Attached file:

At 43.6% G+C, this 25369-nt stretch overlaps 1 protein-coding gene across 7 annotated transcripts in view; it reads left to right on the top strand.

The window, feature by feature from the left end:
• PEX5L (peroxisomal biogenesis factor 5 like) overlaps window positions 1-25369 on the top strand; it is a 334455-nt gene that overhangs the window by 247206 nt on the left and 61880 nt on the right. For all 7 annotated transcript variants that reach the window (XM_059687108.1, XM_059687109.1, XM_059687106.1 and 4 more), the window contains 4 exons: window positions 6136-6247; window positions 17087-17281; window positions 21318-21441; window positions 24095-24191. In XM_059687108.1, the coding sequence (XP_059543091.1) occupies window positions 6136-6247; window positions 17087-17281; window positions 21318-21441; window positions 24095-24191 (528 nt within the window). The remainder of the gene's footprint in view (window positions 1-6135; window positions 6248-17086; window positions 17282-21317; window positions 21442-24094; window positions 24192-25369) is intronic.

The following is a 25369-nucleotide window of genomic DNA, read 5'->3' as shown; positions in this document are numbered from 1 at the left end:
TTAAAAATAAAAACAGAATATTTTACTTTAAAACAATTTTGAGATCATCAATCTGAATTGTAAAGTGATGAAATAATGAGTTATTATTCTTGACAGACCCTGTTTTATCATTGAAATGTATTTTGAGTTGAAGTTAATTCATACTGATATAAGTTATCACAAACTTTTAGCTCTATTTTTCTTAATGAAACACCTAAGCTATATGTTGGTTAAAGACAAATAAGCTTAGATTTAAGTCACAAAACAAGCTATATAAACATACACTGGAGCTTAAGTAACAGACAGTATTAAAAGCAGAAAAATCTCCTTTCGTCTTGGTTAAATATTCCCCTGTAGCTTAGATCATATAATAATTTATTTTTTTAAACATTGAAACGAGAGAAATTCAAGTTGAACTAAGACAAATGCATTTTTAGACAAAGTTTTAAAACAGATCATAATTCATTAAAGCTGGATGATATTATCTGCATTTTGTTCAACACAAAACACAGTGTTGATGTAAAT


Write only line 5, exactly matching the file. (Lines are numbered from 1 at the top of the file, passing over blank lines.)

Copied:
TTAAAAATAAAAACAGAATATTTTACTTTAAAACAATTTTGAGATCATCAATCTGAATTGTAAAGTGATGAAATAATGAGTTATTATTCTTGACAGACCCTGTTTTATCATTGAAATGTATTTTGAGTTGAAGTTAATTCATACTGATATAAGTTATCACAAACTTTTAGCTCTATTTTTCTTAATGAAACACCTAAGCTATATGTTGGTTAAAGACAAATAAGCTTAGATTTAAGTCACAAAACAAGCTATATAAACATACACTGGAGCTTAAGTAACAGACAGTATTAAAAGCAGAAAAATCTCCTTTCGTCTTGGTTAAATATTCCCCTGTAGCTTAGATCATATAATAATTTATTTTTTTAAACATTGAAACGAGAGAAATTCAAGTTGAACTAAGACAAATGCATTTTTAGACAAAGTTTTAAAACAGATCATAATTCATTAAAGCTGGATGATATTATCTGCATTTTGTTCAACACAAAACACAGTGTTGATGTAAAT